@Carfrew

    The world would be better if my job didn’t have to exist of course, but actually a combination of technology and a very smart Indian graduate could probably do most of my job for half the price.

    I suspect it won’t be long till some police functions, like research and analysis, are outsourced globally. We have a serious shortage of decent staff, partly as a result of budget cuts but partly as a result of paying so little money for a job that requires quite serious brainpower.

    On citizen income, I am more and more attracted to the idea. I think it should be examined as part of a package of measures to completely reform the relationship between people, work, leisure and money, but I think we’ve been over this before? My great hope is that one of the countries that repeatedly toys with the idea will actually give it a shot, so we can see what actually happens. To date, the idea doesn’t seem to have much public support, whichever side of the poltical divide it’s pitched from. Electorates are still very much wedded to the idea that a person’s value and moral standing is derived from them earning their own money and paying their own way.

  38. Instead of Nuttall, his press secretary, Lynda Roughley, is ready resign, as it was all her fault. One wonders where she had the information from. Now, it is one thing to present alternative facts, it is another to organise a scapegoat – in terms of polling of course. I still think he will resign.

    If Labour cannot capitalise on these things … mind I heard that the campaign is not particularly strong on the doorsteps.

    RAF – I don’t think there has been any reliable or verified polling in the two constituencies.

  39. @oldnat

    “55% of Remain voters and 35% of Leave voters will vote SNP”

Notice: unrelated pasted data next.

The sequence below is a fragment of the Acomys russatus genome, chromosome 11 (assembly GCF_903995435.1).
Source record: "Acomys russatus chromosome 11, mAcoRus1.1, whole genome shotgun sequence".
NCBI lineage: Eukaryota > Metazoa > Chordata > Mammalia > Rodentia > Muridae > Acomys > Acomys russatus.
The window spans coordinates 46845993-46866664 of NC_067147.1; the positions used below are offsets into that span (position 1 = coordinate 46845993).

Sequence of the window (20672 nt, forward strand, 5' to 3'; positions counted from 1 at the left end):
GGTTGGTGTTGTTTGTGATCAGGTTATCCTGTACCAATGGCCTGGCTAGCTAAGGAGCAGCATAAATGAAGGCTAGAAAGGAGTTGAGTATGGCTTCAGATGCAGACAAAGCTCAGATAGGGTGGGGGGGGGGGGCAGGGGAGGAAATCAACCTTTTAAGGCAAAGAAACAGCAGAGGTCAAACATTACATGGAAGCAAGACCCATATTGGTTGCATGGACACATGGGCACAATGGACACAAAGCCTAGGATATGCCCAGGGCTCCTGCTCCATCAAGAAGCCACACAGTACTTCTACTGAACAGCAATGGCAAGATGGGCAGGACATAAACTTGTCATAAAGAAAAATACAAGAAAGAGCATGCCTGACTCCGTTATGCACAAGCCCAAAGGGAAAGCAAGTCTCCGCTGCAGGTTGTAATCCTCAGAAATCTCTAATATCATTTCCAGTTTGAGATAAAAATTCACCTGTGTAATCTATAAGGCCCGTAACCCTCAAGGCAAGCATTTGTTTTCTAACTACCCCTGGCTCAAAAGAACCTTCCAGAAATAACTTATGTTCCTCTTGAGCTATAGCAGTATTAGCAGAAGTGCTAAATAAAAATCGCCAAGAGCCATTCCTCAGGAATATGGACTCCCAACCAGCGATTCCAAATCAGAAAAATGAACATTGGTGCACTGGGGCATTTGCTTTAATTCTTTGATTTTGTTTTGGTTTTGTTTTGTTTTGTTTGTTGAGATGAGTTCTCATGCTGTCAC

“As Wings comments – “Make of all of that, what you will”.”

    55% of 1,661,191 = 913,655
    35% of 1,018,322 = 356,413

    Total – 1,270,068 potential votes, but the turnout is likely to be way down on indyref or brexit. 2012’s local election was 39.6%.

    At 2012 turnout, it suggests approx. 748,000 SNP votes (up 245K from 2012). We’ll have to wait and see.

    If the pro-EU parties of Scotland mobilise the 62% remain voters, it might make for a more interesting election (for the ongoing Brexit debate). I expect turnout to be 45% or higher. The couple of local elections in November were 30%-ish, with far less coverage and the wrong time of the year.

    A 50% or higher turnout would be very encouraging for Scotland’s electoral record, considering 2012’s turnout.

  40. Alec,
    ” but in western economies (and probably elsewhere too) the delivery model we opted for has allowed income and wealth disparities to grow hugely.”

    Surly this isnt a question of delivery model. The model is factory owner makes disproportionate profits compared to workers. Has a long historic record. However, the factories are being relocated into the non western nations, so there the workers are gaining and there is upwards pressure on wages. In the west they are losing their jobs and there is downwards wage pressure. It isnt that the non-west are opting for a different model, just that they are the recipients rather than losers under it.

    RAF,
    “And yet they chose as the one to address this broken system one of its chief beneficiaries…Who promptly stuffed his cabinet fully of several others!”
    Nobless oblige.

  41. @Carfrew

    “This is why Germany can still be very competitive. Peeps like their range of brands and stuff…”

    Well, yes, but to be in that position you need to have a large industrial base. You need to actually be able to produce things on a vast scale.

    When historians look back on the 1980s with fresh eyes they will lament the speed with with we destroyed our old industries without giving a thought to the fact that somewhere down the line an over-reliance on the services sector would come back to haunt us. We should have modernised our industries over time and re-trained our skilled manual workforce; and run this in tandem with greater use of services.

    Instead we have put the cart before the horse, with the wish being the father of the thought (I have more metaphors…!) by seeking a new social and economic future without having made any proper preparations for it. We simply don’t have the tools as things stand to take control of our own globalisation destiny. At least not in the romantic way some believe is possible.

  42. Carfrew,
    “I’m quite positive about the basic income thing myself, but possibly need a lot of peeps in work to afford it…”

    The model would be taxation of companies or their Uk owners who operate factories abroad. If the concept of globaliation is that work moves elsewhere, well thats just fine so long as we all still get paid. If we don’t still get paid, then the globalisation model isnt going to work.